Q: Stock markets have shown some initial recovery in the last few days. Why is this happening?

A: Indeed, the initial recovery that we have seen, has been quite swift. But past major market corrections in the past (like dotcom-com crash, GFC etc.) have shown that initial bear market rallies have been followed by a second or third round of market correction.

We don’t know if that will happen in this scenario, but if the COVID-19 outbreak continues to escalate or if the lock-down is further extended, then we may see some further short-term market volatility.

As we know, it is difficult to predict or time the market bottoms and tops accurately. However, historical data has shown that investments made in challenging times have been quite rewarding for investors over the medium to long term. Therefore, we have been advising investors to increase equity allocation by gradually deploying in equities (as per their individual risk profile) amidst this market correction.

Q: A lockdown of the scale we are going through means many industries have zero revenues, while fixed costs result in cash burn. Which sectors or companies are better-placed in this scenario? And, do these shielded sectors’ valuations today make them safe bets?

A: We have been positive on the FMCG sector because consumers are still buying staples, soaps, and other essentials amidst the lock-down.

We continue to like select private financials (even though if the economy sees a severe shock, we may see some concerns of rise in NPAs—therefore we have to be selective). We have been bullish on the pharma sector, which looks better poised in this scenario (of a health crisis) and valuations still remain quite reasonable.

We also like the IT sector, and although the global economic slowdown will have some impact on growth, the rupee depreciation will benefit the sector and margins have still been good for IT service companies.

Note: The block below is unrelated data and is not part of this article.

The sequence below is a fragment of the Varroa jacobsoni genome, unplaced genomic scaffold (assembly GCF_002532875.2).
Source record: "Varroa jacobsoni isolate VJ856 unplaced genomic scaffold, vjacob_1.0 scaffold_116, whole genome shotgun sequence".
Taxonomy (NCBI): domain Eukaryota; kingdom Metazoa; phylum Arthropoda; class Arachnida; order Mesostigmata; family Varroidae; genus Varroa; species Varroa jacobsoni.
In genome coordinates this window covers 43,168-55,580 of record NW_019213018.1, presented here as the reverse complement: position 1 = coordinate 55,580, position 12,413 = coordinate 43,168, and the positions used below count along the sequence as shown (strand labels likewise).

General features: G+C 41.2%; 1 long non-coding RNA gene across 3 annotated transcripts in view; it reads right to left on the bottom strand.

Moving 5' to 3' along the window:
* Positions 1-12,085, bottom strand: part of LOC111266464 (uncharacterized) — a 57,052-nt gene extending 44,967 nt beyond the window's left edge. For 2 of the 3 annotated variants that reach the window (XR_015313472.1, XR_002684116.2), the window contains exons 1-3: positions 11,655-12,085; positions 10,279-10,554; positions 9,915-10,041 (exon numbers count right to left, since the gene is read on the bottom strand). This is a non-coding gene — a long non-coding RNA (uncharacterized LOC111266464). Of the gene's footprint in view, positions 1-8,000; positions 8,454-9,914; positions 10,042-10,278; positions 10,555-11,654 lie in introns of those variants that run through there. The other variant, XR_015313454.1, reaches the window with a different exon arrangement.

Q: In this extremely weak and volatile market, what are the changes that you have done for the Bajaj Allianz Life Insurance equity strategy? How much have you invested more in equity to take advantage of the decline in stock prices?

A: We have been deploying money in equities amidst this correction and reducing our cash exposure. Our investment strategy doesn’t really change and we follow a disciplined investment philosophy with a long-term orientation in our approach.

We focus on Growth at Reasonable Price (GARP) strategy. We typically invest in a ‘business’ and not a ‘stock’ and try identify ideas where the business opportunity size is large.

We follow a bottom-up research process, which helps us to identify the best ideas across sectors, and in superior stock selection—which is the key contributor to alpha generated over the long term. We look for companies with strong competitive advantage in terms of brand, distribution reach, cost advantage and barriers to entry. We also prefer companies with good corporate governance and a competent management team.

Some of the key metrics that we look at in identifying businesses are higher Return on Equity (ROE) / Return on Capital Employed (ROCE), healthy free cash flow, moderate leverage (debt), earnings growth visibility, and attractive valuation.

Q: How have your ULIP funds performed vis a vis their benchmarks? Please give an idea of their short-term and long-term performance post the sharp correction in NAV.

A: Our funds have consistently managed to outperform their benchmark indices over various periods. Most of our key equity funds are presently rated 5-star (top 10% of peer category) by Morningstar, and independent fund rating agency, and historically too have consistently been 5/4-star rated funds. This indicates superior risk-adjusted performance over the long term, and also ability to protect downside risk when compared to peer funds.

In a volatile asset class like equity, protecting downside risk (during market downturns) is equally important (or more) as performing well during a market up-turn. Our funds have managed to protect downside risk relatively, and also fared well in up-markets—thereby outperforming by a healthy margin over a market cycle (and the long term). This is important for longer-tenure products like ULIPs. Even in the recent correction in markets due to COVID-19, our key equity funds have fallen relatively less than peer funds and the benchmark index.


Kumar Shankar Roy

Kumar Shankar Roy is contributing editor with RupeeIQ. Kumar is a financial journalist, with a functional experience of 15 years. He tracks mutual funds, insurance, pension, PMS, fixed income/debt and alternative investments markets closely. He has worked for The Times of India, The Hindu Business Line, Deccan Chronicle Group, DNA, and Value Research, among others, across different cities in India. He is deeply interested in marrying data insights with actionable opinion. He can be contacted at kumarsroy@rupeeiq.com.